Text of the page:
13 Epiglottitis  Usually in small children  Signs: drooling, tripod position  3. Tx: transport ASAP, do NOT try to look in the mouth as this can cause the throat to close off completely and may cause breathing to stop altogether

14 Pulmonary Embolism/Infarction  A moving clot into the vessels of the lungs  Lung tissue gets deprived of O2  At risk: recent post-operatives, immobile pts, those on birth control pills, trauma, blood clots in the legs, heart valve replacement pts

15 Atelectasis  Imperfect Expansion = Collapsed Lung

16 Pneumothorax  Air in thoracic cavity, lungs collapse  Trauma - lungs punctured by ribs or other sharp object  Spontaneous - weakened area of lung ruptures and releases air into thoracic cavity; more common in young, thin males; also occurs after surgery; Ca  Tension - collapsed lung gets pushed against heart and great vessels and other lung - TRUE EMERGENCY!  S & S: dyspnea, sharp pain prior to onset, weak rapid pulse, hypotension, uneven chest expansion (flail chest), neck vein distention, trachea will deviate to side opposite ruptured lung  TX: high O2, transport ASAP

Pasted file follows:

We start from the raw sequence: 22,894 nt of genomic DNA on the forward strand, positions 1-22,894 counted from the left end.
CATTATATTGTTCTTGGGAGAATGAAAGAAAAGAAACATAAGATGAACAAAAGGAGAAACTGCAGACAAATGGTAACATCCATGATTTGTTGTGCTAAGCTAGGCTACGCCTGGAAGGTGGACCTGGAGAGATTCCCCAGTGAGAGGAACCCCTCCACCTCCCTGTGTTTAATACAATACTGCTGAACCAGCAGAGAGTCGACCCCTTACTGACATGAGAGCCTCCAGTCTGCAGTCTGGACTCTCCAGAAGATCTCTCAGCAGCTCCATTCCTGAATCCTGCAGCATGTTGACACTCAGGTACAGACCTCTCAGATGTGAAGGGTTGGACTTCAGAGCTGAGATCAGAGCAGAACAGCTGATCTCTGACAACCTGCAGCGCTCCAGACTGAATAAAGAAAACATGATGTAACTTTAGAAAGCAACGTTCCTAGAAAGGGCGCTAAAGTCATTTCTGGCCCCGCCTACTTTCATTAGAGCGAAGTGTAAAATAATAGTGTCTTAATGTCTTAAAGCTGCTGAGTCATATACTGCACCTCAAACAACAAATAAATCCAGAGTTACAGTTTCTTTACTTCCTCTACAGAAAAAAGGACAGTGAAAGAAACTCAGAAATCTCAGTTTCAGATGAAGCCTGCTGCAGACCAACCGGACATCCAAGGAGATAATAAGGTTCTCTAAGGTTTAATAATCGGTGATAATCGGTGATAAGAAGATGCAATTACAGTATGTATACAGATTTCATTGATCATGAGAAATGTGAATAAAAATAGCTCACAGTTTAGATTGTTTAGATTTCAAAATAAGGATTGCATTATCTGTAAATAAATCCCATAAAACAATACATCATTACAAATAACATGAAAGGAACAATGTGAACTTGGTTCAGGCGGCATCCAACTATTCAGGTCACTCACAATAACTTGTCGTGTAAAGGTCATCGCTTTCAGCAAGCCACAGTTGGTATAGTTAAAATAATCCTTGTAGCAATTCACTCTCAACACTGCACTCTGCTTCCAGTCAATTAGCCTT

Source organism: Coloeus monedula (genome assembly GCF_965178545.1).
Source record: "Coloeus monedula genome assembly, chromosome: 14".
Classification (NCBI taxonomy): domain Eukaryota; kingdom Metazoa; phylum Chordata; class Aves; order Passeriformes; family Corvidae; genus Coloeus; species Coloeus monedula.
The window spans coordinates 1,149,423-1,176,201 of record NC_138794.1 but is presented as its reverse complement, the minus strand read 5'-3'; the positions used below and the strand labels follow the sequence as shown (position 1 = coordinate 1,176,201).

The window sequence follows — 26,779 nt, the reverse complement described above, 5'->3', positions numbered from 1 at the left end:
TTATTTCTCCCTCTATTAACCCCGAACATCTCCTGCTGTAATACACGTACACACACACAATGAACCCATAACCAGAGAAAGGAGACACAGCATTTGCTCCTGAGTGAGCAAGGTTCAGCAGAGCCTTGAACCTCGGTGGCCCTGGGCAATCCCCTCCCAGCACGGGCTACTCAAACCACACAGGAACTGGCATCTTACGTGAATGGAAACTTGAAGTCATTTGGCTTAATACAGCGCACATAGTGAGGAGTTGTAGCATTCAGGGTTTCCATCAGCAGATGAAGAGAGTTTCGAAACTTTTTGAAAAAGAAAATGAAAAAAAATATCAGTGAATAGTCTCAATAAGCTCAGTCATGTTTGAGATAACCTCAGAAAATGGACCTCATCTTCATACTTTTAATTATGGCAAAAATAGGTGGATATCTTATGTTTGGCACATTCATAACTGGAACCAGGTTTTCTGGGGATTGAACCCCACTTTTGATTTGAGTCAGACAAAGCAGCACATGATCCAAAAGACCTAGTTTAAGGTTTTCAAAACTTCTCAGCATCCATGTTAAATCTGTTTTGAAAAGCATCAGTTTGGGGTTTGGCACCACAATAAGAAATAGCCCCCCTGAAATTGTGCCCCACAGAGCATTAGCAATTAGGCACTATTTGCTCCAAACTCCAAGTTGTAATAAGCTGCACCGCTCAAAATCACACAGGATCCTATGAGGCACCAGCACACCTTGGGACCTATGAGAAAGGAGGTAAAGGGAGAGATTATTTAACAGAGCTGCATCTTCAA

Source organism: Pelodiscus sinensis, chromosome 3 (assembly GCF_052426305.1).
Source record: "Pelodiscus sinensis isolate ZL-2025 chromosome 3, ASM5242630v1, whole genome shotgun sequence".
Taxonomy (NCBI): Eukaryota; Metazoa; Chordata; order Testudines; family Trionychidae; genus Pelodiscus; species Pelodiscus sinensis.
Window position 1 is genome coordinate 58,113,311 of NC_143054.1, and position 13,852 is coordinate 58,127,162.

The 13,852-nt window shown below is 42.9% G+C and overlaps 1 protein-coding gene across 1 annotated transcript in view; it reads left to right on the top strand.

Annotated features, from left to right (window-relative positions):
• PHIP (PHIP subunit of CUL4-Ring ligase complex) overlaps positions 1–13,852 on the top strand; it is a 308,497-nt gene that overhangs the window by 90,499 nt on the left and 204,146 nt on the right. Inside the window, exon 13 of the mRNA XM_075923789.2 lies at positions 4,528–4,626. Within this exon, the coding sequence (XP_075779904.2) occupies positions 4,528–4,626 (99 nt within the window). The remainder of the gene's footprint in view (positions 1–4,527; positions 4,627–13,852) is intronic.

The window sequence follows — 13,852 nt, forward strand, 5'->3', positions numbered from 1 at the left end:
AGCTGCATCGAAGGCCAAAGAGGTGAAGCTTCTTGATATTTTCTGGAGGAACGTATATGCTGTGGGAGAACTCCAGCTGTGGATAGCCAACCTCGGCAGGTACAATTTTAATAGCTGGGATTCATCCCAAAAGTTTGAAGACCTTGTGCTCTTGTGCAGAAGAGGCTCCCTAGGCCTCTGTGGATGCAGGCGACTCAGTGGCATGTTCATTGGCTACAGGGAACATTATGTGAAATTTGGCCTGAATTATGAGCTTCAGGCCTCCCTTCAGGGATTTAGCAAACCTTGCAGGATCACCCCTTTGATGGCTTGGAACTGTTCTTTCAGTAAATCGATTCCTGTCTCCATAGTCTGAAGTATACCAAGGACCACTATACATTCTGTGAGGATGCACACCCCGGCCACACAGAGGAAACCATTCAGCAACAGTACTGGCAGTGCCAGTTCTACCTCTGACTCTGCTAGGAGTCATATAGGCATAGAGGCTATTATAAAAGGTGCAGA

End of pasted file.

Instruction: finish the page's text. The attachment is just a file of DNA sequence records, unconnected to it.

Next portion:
17 Tuberculosis  Bacterial infection of lungs: Mycobacterium tuberculosis  S & S: cough, hemoptysis, low grade fever  Tx: long term antibiotic therapy; lobectomy of affected lung